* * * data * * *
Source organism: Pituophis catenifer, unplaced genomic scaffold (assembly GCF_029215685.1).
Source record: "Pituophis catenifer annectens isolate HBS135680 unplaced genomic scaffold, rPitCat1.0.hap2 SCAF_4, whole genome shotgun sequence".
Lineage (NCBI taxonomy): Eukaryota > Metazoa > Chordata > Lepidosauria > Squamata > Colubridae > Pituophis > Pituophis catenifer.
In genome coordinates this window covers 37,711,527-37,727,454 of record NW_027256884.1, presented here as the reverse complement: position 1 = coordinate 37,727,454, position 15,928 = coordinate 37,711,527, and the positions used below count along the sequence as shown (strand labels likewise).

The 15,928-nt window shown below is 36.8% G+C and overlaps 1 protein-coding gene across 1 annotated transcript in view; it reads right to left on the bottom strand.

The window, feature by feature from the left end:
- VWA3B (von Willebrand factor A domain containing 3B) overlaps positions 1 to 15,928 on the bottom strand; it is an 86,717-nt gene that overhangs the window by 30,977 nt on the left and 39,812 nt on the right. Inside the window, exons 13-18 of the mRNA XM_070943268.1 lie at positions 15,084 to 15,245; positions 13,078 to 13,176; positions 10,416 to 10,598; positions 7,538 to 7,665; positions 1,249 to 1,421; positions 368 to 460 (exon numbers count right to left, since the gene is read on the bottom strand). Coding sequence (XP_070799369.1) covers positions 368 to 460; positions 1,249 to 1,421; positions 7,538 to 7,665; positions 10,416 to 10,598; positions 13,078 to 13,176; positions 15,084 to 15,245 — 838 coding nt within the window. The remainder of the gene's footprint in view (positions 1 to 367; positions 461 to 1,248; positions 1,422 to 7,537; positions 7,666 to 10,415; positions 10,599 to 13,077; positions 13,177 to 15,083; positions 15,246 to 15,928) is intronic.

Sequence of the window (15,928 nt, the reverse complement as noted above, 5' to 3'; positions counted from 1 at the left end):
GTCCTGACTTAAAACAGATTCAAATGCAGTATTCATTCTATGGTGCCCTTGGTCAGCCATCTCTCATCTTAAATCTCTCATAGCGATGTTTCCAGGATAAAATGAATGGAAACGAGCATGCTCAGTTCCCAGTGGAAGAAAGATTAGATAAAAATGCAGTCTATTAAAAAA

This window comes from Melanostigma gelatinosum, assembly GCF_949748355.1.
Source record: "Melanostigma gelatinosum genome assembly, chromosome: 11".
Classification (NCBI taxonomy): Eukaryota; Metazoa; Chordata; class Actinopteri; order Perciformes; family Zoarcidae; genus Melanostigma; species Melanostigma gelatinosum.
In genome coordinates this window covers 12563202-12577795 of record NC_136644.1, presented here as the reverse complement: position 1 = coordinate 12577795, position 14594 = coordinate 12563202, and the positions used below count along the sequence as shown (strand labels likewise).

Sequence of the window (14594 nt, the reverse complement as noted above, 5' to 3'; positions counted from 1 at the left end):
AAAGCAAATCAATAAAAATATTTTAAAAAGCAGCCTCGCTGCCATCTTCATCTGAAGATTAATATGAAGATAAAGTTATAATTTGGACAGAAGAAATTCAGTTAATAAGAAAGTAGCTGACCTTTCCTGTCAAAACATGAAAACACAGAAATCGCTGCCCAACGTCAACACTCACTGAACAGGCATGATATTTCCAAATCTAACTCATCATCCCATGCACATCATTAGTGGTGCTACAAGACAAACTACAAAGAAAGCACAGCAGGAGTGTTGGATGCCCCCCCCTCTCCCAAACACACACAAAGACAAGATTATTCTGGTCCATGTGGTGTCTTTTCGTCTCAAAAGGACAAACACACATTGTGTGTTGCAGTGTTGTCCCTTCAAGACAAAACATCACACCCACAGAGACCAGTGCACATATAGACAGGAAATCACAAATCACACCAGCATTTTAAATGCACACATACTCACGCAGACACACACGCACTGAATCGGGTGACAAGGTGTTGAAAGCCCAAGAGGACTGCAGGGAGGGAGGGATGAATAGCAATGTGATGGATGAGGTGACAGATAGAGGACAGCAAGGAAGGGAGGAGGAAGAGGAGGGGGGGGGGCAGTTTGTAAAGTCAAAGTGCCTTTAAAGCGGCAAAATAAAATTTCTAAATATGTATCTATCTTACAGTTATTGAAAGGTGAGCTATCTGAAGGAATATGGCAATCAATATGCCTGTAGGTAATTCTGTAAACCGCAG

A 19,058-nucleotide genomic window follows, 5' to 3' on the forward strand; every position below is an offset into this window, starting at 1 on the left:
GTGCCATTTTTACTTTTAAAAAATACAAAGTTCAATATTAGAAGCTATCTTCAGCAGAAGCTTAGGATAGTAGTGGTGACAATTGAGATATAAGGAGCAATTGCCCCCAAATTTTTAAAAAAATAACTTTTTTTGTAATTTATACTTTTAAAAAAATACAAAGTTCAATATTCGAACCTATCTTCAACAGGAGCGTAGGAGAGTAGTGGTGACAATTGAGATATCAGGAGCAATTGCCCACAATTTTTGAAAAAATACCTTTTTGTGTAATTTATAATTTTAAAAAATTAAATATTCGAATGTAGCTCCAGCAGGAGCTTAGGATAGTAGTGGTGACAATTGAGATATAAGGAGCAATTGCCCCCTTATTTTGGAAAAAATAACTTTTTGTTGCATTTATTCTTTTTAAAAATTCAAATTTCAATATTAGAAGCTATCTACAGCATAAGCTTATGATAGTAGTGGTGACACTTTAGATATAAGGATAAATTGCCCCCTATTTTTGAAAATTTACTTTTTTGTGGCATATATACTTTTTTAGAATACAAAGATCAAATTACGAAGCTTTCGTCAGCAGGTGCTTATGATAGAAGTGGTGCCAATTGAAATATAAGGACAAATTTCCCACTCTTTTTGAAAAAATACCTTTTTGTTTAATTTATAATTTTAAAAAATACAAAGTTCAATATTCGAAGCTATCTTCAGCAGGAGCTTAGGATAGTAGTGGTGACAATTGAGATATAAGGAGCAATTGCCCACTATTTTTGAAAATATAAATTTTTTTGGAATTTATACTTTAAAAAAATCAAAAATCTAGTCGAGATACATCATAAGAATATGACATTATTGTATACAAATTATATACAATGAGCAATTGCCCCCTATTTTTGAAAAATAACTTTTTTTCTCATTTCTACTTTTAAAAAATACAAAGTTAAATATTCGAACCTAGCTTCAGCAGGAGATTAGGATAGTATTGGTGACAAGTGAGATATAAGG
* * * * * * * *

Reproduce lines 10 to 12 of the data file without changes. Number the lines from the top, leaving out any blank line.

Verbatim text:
This window comes from Melanostigma gelatinosum, assembly GCF_949748355.1.
Source record: "Melanostigma gelatinosum genome assembly, chromosome: 11".
Classification (NCBI taxonomy): Eukaryota; Metazoa; Chordata; class Actinopteri; order Perciformes; family Zoarcidae; genus Melanostigma; species Melanostigma gelatinosum.